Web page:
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An Ekklesia research paper might be useful in helping the Church of England to tackle the controversial issue of sexuality, a general synod member suggested. Synod, meeting from 12-14 February, also discussed women bishops, climate change and safeguarding.
The possibility was raised during a question and answer session on a report by a working party on sexuality (the Pilling report). Recommendations included a process of facilitated conversations across dioceses.
Susan Cooper, one of the lay representatives from London diocese, asked if those designing the discussions were familiar with Church views on sexuality: recovering the middle ground, which sets out a continuum of seven views commonly held among Christians.
She pointed out that it might be helpful to think of this range instead of "dividing people into 'sheep' and 'goats', which can be rather polarising.’
General Synod, the church’s governing body, had earlier agreed to fast-track the process that might allow women to become bishops – though this will still have to win enough votes at the final stage for the rules to be changed. Many feel that the current situation, when only men can be considered, makes it harder to reflect and share the good news of Christ.
Other issues covered included ethical investment and climate change, tightening child and adult safeguarding procedures and countering gender-based violence.
Cultural change is needed “if we are to live out a commitment to the flourishing of every tradition of the church,” urged Archbishop of Canterbury Justin Welby in a presidential address. This includes willingness to appoint “people who disagree with us most profoundly.”
This would lead to “an untidy church” with “incoherence, inconsistency between dioceses and between different places”, he admitted. “This sort of gracious reconciliation means that we have to create safe space within ourselves to disagree.”
“There is great fear among some, here and round the world, that that will lead to the betrayal of our traditions, to the denial of the authority of scripture, to apostasy, not to use too strong a word. And there is also a great fear that our decisions will lead us to the rejection of LGBT people, to irrelevance in a changing society, to behaviour that many see akin to racism. Both those fears are alive and well in this room today”, he remarked.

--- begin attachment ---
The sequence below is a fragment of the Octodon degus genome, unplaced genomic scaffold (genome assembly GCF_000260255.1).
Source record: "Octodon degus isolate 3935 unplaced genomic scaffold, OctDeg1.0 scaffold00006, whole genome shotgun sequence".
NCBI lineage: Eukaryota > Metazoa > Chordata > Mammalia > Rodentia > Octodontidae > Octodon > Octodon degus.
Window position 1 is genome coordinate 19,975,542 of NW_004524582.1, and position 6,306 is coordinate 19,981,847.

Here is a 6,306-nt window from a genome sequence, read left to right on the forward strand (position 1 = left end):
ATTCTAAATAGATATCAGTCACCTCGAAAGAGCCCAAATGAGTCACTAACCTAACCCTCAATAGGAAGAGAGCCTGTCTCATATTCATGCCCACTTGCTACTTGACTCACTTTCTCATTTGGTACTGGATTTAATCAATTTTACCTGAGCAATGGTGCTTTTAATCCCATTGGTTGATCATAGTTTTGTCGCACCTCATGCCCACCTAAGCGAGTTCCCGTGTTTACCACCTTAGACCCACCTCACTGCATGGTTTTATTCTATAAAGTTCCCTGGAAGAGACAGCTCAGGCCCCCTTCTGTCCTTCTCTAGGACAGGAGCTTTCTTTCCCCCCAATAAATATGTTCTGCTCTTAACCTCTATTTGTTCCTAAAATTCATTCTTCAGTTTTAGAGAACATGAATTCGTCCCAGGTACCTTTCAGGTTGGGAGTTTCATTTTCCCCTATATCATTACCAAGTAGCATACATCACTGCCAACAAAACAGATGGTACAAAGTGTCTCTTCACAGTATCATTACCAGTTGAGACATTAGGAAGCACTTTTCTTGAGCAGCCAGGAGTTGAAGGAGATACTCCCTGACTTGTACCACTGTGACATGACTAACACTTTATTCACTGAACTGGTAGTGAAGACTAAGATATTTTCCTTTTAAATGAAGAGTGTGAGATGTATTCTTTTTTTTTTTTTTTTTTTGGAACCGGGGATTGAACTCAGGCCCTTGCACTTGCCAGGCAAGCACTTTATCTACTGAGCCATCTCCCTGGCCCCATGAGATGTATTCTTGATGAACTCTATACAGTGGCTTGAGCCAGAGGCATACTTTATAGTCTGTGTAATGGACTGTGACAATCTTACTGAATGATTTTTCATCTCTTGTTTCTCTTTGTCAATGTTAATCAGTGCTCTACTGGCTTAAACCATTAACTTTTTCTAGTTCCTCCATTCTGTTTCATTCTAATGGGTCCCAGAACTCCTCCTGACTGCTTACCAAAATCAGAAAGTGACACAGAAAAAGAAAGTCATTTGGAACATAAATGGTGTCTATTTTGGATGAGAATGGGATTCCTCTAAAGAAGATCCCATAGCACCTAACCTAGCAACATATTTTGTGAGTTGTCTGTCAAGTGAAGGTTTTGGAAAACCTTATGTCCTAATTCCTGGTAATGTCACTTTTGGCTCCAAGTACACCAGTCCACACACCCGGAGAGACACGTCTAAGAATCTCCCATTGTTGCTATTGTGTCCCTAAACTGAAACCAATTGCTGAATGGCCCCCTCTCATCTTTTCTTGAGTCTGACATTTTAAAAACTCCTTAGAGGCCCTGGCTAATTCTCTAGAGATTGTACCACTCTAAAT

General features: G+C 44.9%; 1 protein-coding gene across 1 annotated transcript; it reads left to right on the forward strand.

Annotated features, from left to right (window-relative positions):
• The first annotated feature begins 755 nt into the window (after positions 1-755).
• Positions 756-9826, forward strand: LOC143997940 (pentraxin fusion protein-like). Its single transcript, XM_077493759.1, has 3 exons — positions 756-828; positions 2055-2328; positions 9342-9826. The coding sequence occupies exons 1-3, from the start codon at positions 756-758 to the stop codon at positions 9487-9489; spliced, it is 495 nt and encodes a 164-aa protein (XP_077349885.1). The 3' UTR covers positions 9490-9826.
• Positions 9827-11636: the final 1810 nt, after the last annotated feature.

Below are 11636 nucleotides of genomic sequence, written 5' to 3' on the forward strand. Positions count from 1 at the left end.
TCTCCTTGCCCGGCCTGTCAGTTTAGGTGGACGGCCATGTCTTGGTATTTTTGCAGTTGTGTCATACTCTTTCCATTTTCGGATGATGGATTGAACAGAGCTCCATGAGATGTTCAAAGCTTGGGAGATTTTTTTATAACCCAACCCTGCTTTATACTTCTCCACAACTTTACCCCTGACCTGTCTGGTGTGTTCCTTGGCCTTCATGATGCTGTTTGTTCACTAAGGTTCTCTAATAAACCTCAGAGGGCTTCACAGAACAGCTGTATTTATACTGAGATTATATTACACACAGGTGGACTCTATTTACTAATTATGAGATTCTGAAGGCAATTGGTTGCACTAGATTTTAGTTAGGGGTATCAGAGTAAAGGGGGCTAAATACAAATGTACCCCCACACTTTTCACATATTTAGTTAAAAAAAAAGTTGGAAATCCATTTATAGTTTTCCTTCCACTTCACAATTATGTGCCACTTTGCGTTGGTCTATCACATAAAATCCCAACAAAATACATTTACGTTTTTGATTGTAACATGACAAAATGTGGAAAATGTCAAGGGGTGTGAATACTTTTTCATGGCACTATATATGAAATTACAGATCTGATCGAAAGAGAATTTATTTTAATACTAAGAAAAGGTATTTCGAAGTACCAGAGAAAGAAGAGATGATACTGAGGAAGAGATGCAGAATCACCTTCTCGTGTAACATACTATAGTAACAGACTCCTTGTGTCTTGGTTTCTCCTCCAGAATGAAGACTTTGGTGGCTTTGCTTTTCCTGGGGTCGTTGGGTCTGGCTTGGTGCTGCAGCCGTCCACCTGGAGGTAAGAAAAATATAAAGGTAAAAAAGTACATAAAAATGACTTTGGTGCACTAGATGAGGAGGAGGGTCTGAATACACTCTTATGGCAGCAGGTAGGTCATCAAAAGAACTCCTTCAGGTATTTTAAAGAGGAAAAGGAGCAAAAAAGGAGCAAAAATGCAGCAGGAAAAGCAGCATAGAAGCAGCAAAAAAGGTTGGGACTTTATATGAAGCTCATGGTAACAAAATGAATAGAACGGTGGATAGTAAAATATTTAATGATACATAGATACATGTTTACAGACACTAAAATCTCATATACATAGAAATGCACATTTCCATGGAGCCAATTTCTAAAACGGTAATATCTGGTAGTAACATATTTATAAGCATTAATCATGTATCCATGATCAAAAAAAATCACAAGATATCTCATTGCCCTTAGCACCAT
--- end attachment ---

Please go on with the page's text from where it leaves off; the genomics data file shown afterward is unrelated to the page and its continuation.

However, he urged that “We have to find a way forward that is one of holiness and obedience to the call of God and enables us to fulfil our purposes. This cannot be done through fear. How we go forward matters deeply, as does where we arrive.”
While Welby perhaps underestimates the damage caused by exclusion, there is indeed value in getting better at living with difference. Church views on sexuality: recovering the middle ground suggests that tensions could be reduced “if more church leaders acknowledged the extent of common ground” in the middle of the continuum, “allowed limited flexibility of practice, and enabled their communities to develop practices of discernment oriented towards the ‘grace and truth’ (John 1.13-15) that lies at the heart of the Christian message.”
* Church views on sexuality: recovering the middle ground is on http://www.ekklesia.co.uk/node/19512
* The Synod debate is on https://soundcloud.com/#the-church-of-england, General Synod Wednesday 12 February PM, part 2, mentioning Ekklesia's report from 42.15 to 45.50.
© Savitri Hensman is a regular Christian commentator on politics, economics, society, welfare, sexuality, theology and religion. She is an Ekklesia associate and works in the equality and care sector.Tweet